The Kentons eBook

This eBook from the Gutenberg Project consists of approximately 231 pages of information about The Kentons.
it, and I’d rather you wouldn’t speak of it before her; I’m going to take her on to Washington before we go back.  I want to have my mother with me, judge.  It’s better for a fellow to have that home-feeling in a large place from the start; it keeps him out of a lot of things, and I don’t pretend to be better than other people, or not more superhuman.  If I’ve been able to keep out of scrapes, it’s more because I’ve had my mother near me, and I don’t intend ever to be separated from her, after this, till I have a home of my own.  She’s been the guiding-star of my life.”

Kenton was unable to make any formal response, and, in fact, he was so preoccupied with the question whether the fellow was more a fool or a fraud that he made no answer at all, beyond a few inarticulate grumblings of assent.  These sufficed for Bittridge, apparently, for he went on contentedly:  “Whenever I’ve been tempted to go a little wild, the thought of how mother would feel has kept me on the track like nothing else would.  No, judge, there isn’t anything in this world like a good mother, except the right kind of a wife.”

Kenton rose, and said he believed he must go upstairs.  Bittridge said, “All right; I’ll see you later, judge,” and swung easily off to advise with the clerk as to the best theatre.

VI.

Kenton was so unhappy that he could not wait for his wife to come to him in their own room; he broke in upon her and Ellen in the parlor, and at his coming the girl flitted out, in the noiseless fashion which of late had made her father feel something ghostlike in her.  He was afraid she was growing to dislike him, and trying to avoid him, and now he presented himself quite humbly before his wife, as if he had done wrong in coming.  He began with a sort of apology for interrupting, but his wife said it was all right, and she added, “We were not talking about anything in particular.”  She was silent, and then she added again:  “Sometimes I think Ellen hasn’t very fine perceptions, after all.  She doesn’t seem to feel about people as I supposed she would.”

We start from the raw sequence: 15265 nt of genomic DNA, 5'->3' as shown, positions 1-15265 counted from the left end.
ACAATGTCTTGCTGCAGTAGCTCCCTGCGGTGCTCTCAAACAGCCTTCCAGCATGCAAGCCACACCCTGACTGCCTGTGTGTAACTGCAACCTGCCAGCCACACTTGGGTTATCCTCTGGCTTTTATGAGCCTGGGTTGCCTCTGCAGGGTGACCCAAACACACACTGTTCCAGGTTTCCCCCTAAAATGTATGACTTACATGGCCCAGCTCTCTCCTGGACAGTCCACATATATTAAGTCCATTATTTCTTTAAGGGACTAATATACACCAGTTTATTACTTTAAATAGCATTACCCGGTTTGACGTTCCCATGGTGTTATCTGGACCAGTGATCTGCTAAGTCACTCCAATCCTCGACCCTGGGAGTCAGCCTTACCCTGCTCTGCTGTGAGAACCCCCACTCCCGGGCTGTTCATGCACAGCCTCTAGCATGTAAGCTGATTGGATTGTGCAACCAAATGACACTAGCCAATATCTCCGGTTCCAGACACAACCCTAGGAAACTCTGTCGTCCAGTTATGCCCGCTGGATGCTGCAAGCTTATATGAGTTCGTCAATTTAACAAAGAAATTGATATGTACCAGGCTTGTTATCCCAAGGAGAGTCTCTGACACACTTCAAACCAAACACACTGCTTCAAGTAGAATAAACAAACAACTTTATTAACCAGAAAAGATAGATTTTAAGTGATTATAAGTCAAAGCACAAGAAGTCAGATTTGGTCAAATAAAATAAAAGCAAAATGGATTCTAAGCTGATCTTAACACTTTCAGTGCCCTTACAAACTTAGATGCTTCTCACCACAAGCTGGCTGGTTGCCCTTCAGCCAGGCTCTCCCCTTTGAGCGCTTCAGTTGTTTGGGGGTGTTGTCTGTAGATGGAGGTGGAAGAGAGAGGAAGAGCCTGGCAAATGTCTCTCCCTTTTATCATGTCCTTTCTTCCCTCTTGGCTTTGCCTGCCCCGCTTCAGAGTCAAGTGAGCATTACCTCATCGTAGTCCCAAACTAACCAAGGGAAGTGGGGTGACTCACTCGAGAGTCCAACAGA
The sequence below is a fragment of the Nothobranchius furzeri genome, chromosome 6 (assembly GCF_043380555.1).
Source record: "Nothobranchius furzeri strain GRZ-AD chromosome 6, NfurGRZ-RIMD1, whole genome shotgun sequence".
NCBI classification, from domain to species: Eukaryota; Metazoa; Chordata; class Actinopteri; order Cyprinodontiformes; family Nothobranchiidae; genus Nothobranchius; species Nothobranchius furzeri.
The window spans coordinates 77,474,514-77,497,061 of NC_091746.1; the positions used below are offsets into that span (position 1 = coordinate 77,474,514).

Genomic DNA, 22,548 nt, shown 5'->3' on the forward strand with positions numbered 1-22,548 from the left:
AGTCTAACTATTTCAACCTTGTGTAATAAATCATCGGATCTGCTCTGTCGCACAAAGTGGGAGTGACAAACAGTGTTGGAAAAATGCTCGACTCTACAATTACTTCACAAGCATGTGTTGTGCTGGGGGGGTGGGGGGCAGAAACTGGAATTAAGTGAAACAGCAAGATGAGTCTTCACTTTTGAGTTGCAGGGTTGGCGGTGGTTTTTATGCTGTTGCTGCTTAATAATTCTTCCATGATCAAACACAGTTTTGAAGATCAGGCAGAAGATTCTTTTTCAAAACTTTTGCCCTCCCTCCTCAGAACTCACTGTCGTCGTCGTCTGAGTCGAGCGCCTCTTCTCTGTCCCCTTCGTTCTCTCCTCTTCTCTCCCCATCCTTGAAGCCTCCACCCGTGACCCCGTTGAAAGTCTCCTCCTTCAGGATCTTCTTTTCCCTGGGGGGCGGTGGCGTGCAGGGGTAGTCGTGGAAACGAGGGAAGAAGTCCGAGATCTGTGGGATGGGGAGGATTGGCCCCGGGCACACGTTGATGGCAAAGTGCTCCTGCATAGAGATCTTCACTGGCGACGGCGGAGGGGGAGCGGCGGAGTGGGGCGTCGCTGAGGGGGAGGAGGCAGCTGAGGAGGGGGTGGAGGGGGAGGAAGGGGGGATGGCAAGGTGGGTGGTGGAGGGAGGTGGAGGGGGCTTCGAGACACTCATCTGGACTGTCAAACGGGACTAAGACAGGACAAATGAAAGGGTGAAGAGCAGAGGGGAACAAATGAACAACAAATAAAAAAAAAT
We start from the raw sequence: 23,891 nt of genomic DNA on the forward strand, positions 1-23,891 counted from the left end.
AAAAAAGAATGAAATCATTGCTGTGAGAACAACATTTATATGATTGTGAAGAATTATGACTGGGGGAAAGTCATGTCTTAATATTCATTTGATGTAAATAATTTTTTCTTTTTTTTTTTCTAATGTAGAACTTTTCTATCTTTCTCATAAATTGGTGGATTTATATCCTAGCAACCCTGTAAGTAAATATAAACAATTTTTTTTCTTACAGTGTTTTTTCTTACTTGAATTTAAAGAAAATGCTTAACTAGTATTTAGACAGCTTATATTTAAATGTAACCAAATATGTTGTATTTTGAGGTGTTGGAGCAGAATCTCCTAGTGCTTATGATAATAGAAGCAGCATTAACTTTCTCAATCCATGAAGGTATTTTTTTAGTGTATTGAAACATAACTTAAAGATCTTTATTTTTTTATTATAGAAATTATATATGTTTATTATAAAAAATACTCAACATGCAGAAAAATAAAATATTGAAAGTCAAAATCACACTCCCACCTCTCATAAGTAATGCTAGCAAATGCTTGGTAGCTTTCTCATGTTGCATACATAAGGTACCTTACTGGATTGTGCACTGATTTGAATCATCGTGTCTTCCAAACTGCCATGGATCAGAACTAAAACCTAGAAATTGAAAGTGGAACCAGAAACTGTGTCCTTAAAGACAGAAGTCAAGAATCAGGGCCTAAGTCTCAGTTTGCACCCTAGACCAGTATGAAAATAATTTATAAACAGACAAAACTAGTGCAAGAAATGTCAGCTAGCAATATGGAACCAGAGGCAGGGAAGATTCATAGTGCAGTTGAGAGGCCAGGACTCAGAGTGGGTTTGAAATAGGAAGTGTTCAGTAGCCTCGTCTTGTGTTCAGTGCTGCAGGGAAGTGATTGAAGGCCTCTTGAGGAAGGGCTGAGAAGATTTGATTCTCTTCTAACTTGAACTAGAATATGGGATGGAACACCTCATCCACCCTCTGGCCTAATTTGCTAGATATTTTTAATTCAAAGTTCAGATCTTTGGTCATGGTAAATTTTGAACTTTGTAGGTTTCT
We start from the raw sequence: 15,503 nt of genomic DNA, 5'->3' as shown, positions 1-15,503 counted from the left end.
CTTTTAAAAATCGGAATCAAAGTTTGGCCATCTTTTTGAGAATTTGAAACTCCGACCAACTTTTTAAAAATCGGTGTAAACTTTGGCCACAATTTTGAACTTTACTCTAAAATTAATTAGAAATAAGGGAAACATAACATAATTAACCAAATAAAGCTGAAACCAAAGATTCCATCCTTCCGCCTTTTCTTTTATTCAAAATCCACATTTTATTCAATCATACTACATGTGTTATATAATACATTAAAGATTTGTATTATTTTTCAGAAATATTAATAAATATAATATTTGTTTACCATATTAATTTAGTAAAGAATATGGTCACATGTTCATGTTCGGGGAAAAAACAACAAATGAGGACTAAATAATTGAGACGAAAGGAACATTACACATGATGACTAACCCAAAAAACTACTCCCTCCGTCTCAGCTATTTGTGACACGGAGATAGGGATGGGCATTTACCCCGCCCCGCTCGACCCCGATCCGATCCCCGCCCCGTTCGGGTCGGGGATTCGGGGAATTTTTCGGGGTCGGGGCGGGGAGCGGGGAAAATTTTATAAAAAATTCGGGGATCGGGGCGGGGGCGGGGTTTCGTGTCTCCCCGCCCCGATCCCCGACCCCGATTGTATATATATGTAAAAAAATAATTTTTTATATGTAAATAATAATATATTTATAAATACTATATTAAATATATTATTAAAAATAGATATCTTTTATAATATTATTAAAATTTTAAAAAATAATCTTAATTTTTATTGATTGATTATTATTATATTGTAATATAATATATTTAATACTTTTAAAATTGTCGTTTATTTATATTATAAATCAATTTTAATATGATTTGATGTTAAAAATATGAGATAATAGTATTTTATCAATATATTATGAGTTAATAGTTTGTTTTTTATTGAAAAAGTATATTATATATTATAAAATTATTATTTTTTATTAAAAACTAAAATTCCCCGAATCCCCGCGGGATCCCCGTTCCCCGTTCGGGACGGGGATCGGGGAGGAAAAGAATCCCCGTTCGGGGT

“You mean that she doesn’t feel as you would suppose about those people?”

Mrs. Kenton answered, obliquely.  “She thinks it’s a beautiful thing in him to be so devoted to his mother.”

“Humph!  And what does she think of his mother?”

“She thinks she has very pretty hair.”

Mrs. Kenton looked gravely down at the work she had in her hands, and Kenton did not know what to make of it all.  He decided that his wife must feel, as he did, a doubt of the child’s sincerity, with sense of her evasiveness more tolerant than his own.  Yet he knew that if it came to a question of forcing Ellen to do what was best for her, or forbidding her to do what was worst, his wife would have all the strength for the work, and he none.  He asked her, hopelessly enough, “Do you think she still cares for him?”

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The Kentons from Project Gutenberg. Public domain.
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